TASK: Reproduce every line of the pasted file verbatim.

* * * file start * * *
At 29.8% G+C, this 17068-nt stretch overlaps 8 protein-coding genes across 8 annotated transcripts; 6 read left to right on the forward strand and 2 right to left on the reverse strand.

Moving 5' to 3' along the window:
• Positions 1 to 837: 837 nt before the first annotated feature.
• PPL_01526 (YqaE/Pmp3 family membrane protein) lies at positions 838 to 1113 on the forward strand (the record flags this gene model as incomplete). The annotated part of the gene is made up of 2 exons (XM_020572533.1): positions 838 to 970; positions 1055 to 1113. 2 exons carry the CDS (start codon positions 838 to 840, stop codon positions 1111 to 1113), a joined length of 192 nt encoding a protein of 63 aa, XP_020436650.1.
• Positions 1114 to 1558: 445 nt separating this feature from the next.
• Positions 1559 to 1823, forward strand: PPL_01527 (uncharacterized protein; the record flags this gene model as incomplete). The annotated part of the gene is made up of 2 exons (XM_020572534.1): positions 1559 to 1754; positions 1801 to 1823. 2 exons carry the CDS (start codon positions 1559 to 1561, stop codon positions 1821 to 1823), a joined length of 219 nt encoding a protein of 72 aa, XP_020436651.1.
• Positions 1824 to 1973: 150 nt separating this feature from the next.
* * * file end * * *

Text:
At 29.8% G+C, this 17068-nt stretch overlaps 8 protein-coding genes across 8 annotated transcripts; 6 read left to right on the forward strand and 2 right to left on the reverse strand.

Moving 5' to 3' along the window:
• Positions 1 to 837: 837 nt before the first annotated feature.
• PPL_01526 (YqaE/Pmp3 family membrane protein) lies at positions 838 to 1113 on the forward strand (the record flags this gene model as incomplete). The annotated part of the gene is made up of 2 exons (XM_020572533.1): positions 838 to 970; positions 1055 to 1113. 2 exons carry the CDS (start codon positions 838 to 840, stop codon positions 1111 to 1113), a joined length of 192 nt encoding a protein of 63 aa, XP_020436650.1.
• Positions 1114 to 1558: 445 nt separating this feature from the next.
• Positions 1559 to 1823, forward strand: PPL_01527 (uncharacterized protein; the record flags this gene model as incomplete). The annotated part of the gene is made up of 2 exons (XM_020572534.1): positions 1559 to 1754; positions 1801 to 1823. 2 exons carry the CDS (start codon positions 1559 to 1561, stop codon positions 1821 to 1823), a joined length of 219 nt encoding a protein of 72 aa, XP_020436651.1.
• Positions 1824 to 1973: 150 nt separating this feature from the next.